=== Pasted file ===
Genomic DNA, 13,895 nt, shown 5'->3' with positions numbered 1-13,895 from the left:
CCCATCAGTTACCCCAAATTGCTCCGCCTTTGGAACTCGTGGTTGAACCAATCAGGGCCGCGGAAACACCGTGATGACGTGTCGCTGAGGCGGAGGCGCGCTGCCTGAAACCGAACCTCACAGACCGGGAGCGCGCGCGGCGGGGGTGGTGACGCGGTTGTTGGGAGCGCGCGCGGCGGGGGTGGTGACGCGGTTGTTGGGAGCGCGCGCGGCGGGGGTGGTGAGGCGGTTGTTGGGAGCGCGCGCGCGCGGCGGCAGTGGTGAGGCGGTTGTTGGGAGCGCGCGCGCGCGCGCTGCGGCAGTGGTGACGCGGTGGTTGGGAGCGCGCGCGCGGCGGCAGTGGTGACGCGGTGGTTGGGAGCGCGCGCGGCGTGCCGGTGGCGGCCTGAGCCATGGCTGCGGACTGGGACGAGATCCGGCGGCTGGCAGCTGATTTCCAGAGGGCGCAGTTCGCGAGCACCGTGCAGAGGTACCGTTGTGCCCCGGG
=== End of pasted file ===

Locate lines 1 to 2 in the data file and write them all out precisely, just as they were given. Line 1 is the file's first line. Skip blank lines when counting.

Genomic DNA, 13,895 nt, shown 5'->3' with positions numbered 1-13,895 from the left:
CCCATCAGTTACCCCAAATTGCTCCGCCTTTGGAACTCGTGGTTGAACCAATCAGGGCCGCGGAAACACCGTGATGACGTGTCGCTGAGGCGGAGGCGCGCTGCCTGAAACCGAACCTCACAGACCGGGAGCGCGCGCGGCGGGGGTGGTGACGCGGTTGTTGGGAGCGCGCGCGGCGGGGGTGGTGACGCGGTTGTTGGGAGCGCGCGCGGCGGGGGTGGTGAGGCGGTTGTTGGGAGCGCGCGCGCGCGGCGGCAGTGGTGAGGCGGTTGTTGGGAGCGCGCGCGCGCGCGCTGCGGCAGTGGTGACGCGGTGGTTGGGAGCGCGCGCGCGGCGGCAGTGGTGACGCGGTGGTTGGGAGCGCGCGCGGCGTGCCGGTGGCGGCCTGAGCCATGGCTGCGGACTGGGACGAGATCCGGCGGCTGGCAGCTGATTTCCAGAGGGCGCAGTTCGCGAGCACCGTGCAGAGGTACCGTTGTGCCCCGGG